This seems like a 2008 issue waiting to happen:
Bank of America found itself at the center of the nation’s immigration controversy following a report on the front page of Tuesday’s Wall Street Journal that it’s offering credit cards to illegal immigrants in Los Angeles.
In the wake of the media firestorm, the nation’s second-largest bank told the Los Angeles Times today that it complies fully with all banking and antiterrorism laws governing customer identification, which permit the use of individual taxpayer identification numbers, or ITINs, issued by the Internal Revenue Service.
Critics say that it’s too easy for undocumented immigrants to receive ITINs.
“At face value the program seems to be problematic,” Russ Knocke, a spokesman for the Department of Homeland Security, told the Times. “It seems to be lending itself to possibilities of perpetrating identity theft or creating more risk for money laundering.”
One doesn’t need a U.S.-issued form of identification to get a Individual Taxpayer Identification Number. As the IRS states:
ITIN applicants are not required to apply in person, and IRS does not further validate the authenticity of identity documents. ITINs do not prove identity outside the tax system, and should not be offered or accepted as identification for non-tax purposes.
So let’s say I have some sort of documentation from a foreign government that says that I am “John Doe,” even though that’s not really my name. Maybe the documentation is fake, or maybe I’ve committed identity theft. I fill out the IRS form, send in a pay stub for John Doe (the name I gave my employer), and get my ITIN. I go to Bank of America, fill out forms with my temporary residence here in the U.S., open a checking account with the minimum balance and don’t bounce any checks for three months. If I do that, I get a credit card with a limit of $500; which I promptly blow and use. And then I go home to my home country, which I was going to do as a temporary migrant worker anyway. And the Bank of America and the IRS are looking for John Doe, who doesn’t exist, other than on a piece of paper issued by some foreign government.
I mean, really, did we just have a major national bank offer a line of credit to individuals with A) no U.S.-issued form of photo identification B) no permanent address and C) a desire to depart to a foreign country in the near future? Does anyone else see a problem here?
UPDATE: Hillary Spot reader Peter writes in with some good news:
I called Bank of America to politely voice my concern over their plans to offer credit cards to illegal immigrants. The customer service rep made it clear that I wasn’t the only customer who had been calling and emphasized that this was “a test” (i.e. something that BoA might shut down without losing face.) He seemed particularly interested in my concerns that existing, legal, BoA customers would be incur extra costs to cover the high fraud rate on this cards. In short, this may not be a done deal. Thanks for reporting on it and helping to keep the pressure on BoA.ANOTHER UPDATE: A Hillary Spot reader with familiarity with banking offers additional thoughts. Michael writes:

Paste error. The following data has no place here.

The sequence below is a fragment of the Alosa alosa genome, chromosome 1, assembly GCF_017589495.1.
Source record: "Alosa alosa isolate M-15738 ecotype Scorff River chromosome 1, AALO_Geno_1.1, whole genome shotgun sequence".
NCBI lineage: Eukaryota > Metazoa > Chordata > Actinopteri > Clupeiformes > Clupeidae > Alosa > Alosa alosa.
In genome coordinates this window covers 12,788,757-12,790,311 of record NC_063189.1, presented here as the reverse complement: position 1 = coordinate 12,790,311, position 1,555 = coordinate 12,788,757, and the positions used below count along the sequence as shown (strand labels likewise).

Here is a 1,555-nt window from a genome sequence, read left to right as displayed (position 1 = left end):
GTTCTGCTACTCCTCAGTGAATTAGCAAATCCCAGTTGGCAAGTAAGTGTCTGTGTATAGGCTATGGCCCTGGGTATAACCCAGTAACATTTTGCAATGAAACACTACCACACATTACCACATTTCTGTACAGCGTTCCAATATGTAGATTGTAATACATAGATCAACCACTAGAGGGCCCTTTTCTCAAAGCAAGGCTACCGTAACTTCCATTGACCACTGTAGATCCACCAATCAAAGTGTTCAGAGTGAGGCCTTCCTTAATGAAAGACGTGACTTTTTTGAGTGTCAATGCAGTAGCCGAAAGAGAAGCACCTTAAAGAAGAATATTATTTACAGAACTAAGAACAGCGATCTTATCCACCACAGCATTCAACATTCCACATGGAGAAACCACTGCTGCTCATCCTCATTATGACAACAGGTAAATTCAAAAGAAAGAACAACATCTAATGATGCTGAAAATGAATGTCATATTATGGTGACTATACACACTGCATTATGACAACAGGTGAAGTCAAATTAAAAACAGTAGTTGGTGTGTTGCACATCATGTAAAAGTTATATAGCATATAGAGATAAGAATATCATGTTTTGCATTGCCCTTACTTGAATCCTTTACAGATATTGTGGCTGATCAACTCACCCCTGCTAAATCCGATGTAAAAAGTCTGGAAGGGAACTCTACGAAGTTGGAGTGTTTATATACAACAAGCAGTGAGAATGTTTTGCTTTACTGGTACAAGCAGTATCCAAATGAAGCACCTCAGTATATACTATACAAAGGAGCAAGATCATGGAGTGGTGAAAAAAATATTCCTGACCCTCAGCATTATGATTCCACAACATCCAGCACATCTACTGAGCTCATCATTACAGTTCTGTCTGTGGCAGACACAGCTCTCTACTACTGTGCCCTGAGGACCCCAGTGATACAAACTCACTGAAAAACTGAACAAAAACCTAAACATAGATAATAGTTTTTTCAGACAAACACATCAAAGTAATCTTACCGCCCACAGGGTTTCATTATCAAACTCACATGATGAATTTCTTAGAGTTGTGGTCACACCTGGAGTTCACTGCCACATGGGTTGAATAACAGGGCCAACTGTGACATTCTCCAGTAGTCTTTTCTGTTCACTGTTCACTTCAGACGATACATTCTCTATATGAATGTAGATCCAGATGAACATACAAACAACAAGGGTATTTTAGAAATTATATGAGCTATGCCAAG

I run a small community bank in a rural area. There is no law that prevents a citizen from another country from opening an account in or borrowing money from a U.S. bank. It happens all the time. Sometimes the new customer resides overseas but does business here, sometimes he resides overseas but wants to put some money in a U.S. dollar account in a U.S. bank because of currency risk and or political risk. Sometimes he resides here. As I think about it, what should the banker do?No one has told us that it’s our responsibility to determine if our customer has a valid visa or to make sure they haven’t overstayed the time limit on their last entry.The issue isn’t that citizens of foreign countries bank in the U.S.; the issue is proof of identity, along with concerns about the reliability of credit extended to a person who may or may not have a permanent address, who is likely to leave the country, and when it is unknown if or when the person will return to the U.S.. I realize I’m just a layman, but it strikes me as a credit risk.Later, Michael adds,
The idea that my credit card costs are going to be affected by higher fraud costs associated with illegal alien cardholders is absurd. If we truly believe in free markets and this occurs, low risk cardholders will gravitate to lower cost programs. Secondly, bank card programs are sophisticated enough that pricing is related to risk. No successful program(and Bankamerica’s, formerly MBNA, is unquestionably, without exaggeration, the most sophisticated in the world) would charge a very low risk credit the same as a higher risk credit.Good for Bank of America, but how many illegal immigrants does BoA expect to sign on? How many of them will take out a credit card under a fake name, run up a $500 bill, and skip town?I’m sure it won’t be enough to bankrupt Bank of America, but it will be a loss. Why should currently-existing low-risk Bank of America customers “gravitate” — i.e., switch — to another card or bank because BoA’s management has decided to gamble by reaching out to the illegal immigrant market? In a nation of 300 million people, is any bank really forced to target illegal immigrants as a desired demographic to extend credit to?